Something positive is emerging from the stark divisions and polarization now taking place in The Present Crisis™.
Quite a few people are beginning to make real choices about their Faith. When they hear something strange, they are checking out the Church’s authentic teachings. They are opening long closed books. They are asking questions.
Also, younger priests are taking a stand and even denying Communion when warranted.
The situation above is NOT the same as denial of Communion to a manifestly scandalous and unrepentant pro-abortion politician. However, due care of the Sacrament is on the rise. That flows from witnessing the dire fruits of decades of neglect and misdirection. Some younger guys actually learned something about the Eucharist and they are taking their responsibilities seriously. Again and again these days I have heard of young priests taking a stand about Communion for someone, including that case in Michigan, but also some other cases that aren’t public. In the Grand Rapids case, the bishop backed the priest, thanks be to God. In some others, however, the priests are being crucified by their pastors and bishops.
They need support in prayers and probably material things due to the punishment they will experience at the hands of those who ought to back them.
Perhaps a prayer to a potential “patron saint of priest defenders”, the late Bp. Robert C. Morlino, the Extraordinary Ordinary, is in order. I don’t worry about the state of his soul, not one little bit. He was extraordinary also for letting priests know that he had their back. I recall one sermon he gave at an ordination when he riffed on Job and his persecutions, making an analogy with what happens when people in a parish attack priests for doing something like moving a chair or preaching on contraception. When the trials come, he said, we repeat with Job, “Blessed be the Name of the Lord!”, and he assured them that he was with them. He was with them when they took hell for preaching the truth in charity.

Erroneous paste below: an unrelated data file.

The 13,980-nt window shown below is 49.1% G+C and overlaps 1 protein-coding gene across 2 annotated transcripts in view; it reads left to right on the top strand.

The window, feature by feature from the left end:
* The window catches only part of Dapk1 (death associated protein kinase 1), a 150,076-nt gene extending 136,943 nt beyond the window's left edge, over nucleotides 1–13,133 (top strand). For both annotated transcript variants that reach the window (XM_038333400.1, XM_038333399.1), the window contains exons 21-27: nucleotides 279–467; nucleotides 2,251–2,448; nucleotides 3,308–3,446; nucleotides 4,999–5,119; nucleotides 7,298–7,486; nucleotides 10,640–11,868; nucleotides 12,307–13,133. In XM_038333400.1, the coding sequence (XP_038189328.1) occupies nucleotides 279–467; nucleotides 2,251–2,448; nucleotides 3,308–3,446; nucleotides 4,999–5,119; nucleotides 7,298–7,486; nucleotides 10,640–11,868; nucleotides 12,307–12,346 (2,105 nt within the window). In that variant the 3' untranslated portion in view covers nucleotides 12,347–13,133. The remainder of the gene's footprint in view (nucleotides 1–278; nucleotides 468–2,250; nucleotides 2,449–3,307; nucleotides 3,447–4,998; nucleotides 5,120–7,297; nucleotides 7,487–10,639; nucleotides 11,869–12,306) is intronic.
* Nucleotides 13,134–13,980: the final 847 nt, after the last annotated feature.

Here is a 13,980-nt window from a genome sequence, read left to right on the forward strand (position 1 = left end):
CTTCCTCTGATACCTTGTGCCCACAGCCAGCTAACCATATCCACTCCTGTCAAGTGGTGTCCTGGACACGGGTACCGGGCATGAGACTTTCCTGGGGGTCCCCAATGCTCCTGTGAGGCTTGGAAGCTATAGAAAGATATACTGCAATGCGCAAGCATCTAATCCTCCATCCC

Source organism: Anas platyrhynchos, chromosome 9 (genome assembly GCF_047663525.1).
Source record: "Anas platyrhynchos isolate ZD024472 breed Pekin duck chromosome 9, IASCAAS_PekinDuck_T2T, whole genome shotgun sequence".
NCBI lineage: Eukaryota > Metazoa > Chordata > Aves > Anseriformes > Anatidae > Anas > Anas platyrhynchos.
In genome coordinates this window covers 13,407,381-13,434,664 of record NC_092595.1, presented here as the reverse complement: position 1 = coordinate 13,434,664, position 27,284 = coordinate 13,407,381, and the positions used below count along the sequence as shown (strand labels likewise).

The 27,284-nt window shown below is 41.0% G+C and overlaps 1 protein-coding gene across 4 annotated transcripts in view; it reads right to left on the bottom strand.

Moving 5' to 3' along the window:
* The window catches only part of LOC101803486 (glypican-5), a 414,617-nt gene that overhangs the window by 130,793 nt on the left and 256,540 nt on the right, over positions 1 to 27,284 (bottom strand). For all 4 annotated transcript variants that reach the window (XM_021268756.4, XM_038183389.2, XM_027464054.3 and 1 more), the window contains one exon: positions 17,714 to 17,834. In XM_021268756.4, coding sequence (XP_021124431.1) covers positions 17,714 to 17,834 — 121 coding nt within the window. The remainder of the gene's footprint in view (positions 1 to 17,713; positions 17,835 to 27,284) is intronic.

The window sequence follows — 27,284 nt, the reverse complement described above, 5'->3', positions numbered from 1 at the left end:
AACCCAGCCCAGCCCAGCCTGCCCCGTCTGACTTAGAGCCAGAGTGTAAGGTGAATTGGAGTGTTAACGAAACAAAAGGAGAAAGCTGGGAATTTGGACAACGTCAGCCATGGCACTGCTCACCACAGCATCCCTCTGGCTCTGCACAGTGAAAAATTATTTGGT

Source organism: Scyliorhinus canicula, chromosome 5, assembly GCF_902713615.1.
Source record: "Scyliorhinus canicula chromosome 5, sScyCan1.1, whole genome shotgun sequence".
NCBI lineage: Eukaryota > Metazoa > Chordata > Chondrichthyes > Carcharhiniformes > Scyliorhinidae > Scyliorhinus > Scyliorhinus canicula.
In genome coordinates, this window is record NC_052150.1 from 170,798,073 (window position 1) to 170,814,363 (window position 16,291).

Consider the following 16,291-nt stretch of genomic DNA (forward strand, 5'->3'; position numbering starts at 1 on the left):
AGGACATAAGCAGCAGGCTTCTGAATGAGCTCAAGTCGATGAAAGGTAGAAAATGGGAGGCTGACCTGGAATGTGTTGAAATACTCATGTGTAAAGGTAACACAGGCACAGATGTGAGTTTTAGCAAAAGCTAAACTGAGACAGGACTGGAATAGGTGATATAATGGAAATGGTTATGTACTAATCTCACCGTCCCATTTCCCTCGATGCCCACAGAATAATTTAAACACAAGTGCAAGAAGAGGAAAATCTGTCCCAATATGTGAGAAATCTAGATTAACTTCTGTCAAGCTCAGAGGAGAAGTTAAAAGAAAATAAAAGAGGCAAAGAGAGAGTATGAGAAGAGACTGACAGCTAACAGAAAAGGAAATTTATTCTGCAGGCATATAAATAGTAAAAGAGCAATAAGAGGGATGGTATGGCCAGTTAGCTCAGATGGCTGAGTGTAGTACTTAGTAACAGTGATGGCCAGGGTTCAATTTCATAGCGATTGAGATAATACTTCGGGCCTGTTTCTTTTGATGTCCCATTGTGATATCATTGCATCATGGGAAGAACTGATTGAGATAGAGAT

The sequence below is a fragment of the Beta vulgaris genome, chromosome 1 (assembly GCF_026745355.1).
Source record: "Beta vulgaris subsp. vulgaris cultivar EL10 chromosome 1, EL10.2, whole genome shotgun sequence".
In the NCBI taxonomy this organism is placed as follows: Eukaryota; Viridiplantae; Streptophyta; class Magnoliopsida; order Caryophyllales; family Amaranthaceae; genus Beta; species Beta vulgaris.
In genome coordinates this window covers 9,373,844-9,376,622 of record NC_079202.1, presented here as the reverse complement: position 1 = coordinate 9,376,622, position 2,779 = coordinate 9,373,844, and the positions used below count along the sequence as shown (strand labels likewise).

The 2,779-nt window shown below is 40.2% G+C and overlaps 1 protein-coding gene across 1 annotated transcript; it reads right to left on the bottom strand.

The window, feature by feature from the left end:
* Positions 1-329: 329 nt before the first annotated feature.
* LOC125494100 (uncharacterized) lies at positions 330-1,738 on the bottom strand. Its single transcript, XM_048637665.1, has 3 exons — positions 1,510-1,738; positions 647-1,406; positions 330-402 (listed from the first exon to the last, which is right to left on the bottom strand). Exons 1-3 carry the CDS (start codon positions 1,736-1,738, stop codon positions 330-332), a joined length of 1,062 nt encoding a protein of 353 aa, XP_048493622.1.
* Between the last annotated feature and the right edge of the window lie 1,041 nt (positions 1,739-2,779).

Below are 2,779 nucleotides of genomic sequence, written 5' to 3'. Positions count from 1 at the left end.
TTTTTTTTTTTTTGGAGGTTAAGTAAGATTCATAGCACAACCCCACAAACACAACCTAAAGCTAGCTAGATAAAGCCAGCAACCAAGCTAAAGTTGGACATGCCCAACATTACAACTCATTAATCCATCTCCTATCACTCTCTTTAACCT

Truth is a necessary component for charity.
It is not charity to defy the truth of people who should not receive the Eucharist because a) they are too young to understand, b) they are cognitively impaired and do not understand, they believe but they are manifestly scandalous figures, d) they manifestly don’t believe what the Church teaches.
Can. 916 lays down that people who know they should not receive must not receive.
Can. 915 lays down that priests must not give the Eucharist to those who manifestly must not receive.
A priest is not being “mean” by denying the Eucharist. A priest, knowing the law and knowing the situation accurately actually violates the human dignity of those who approach and must not receive if he administers the Eucharist to them. In that moment, he instrumentalizes those people as if they are objects for his own self-satisfaction or justification or virtue signaling.
So, I support Fr. Illo. He did the right thing and he needs to know that we have his back.
You priests and bishops out there. Straighten your backs! You seminarians, start getting your heads into that place where you can suffer when you do the right thing. For now, keep your mouths shut and put on a smile and do your work and pray well. But start thinking about the days after seminary. Start playing out the scenarios in your heads now. Think of it as Propaedeutical Situational Awareness.
Lay people: Support your priests. Give them some kudos when they stand upright on the hard issues and take flak. Ask for their blessings and thank them in the confessional. Pray for them. Fast and storm the heavens for your priests.
And you ladies out there, please please please consider the Seven Sisters apostolate.